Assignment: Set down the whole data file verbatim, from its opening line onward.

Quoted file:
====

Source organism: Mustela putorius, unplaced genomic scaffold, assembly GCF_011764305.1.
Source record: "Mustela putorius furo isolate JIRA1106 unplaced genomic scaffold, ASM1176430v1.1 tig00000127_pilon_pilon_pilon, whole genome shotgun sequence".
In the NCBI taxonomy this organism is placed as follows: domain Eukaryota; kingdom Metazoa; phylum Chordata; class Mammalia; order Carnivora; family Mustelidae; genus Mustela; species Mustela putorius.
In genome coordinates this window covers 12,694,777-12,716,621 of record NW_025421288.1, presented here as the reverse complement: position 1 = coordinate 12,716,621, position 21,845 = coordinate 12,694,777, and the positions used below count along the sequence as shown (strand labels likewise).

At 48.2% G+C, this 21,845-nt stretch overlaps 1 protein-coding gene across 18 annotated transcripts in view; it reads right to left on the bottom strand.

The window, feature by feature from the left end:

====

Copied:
Source organism: Mustela putorius, unplaced genomic scaffold, assembly GCF_011764305.1.
Source record: "Mustela putorius furo isolate JIRA1106 unplaced genomic scaffold, ASM1176430v1.1 tig00000127_pilon_pilon_pilon, whole genome shotgun sequence".
In the NCBI taxonomy this organism is placed as follows: domain Eukaryota; kingdom Metazoa; phylum Chordata; class Mammalia; order Carnivora; family Mustelidae; genus Mustela; species Mustela putorius.
In genome coordinates this window covers 12,694,777-12,716,621 of record NW_025421288.1, presented here as the reverse complement: position 1 = coordinate 12,716,621, position 21,845 = coordinate 12,694,777, and the positions used below count along the sequence as shown (strand labels likewise).

At 48.2% G+C, this 21,845-nt stretch overlaps 1 protein-coding gene across 18 annotated transcripts in view; it reads right to left on the bottom strand.

The window, feature by feature from the left end: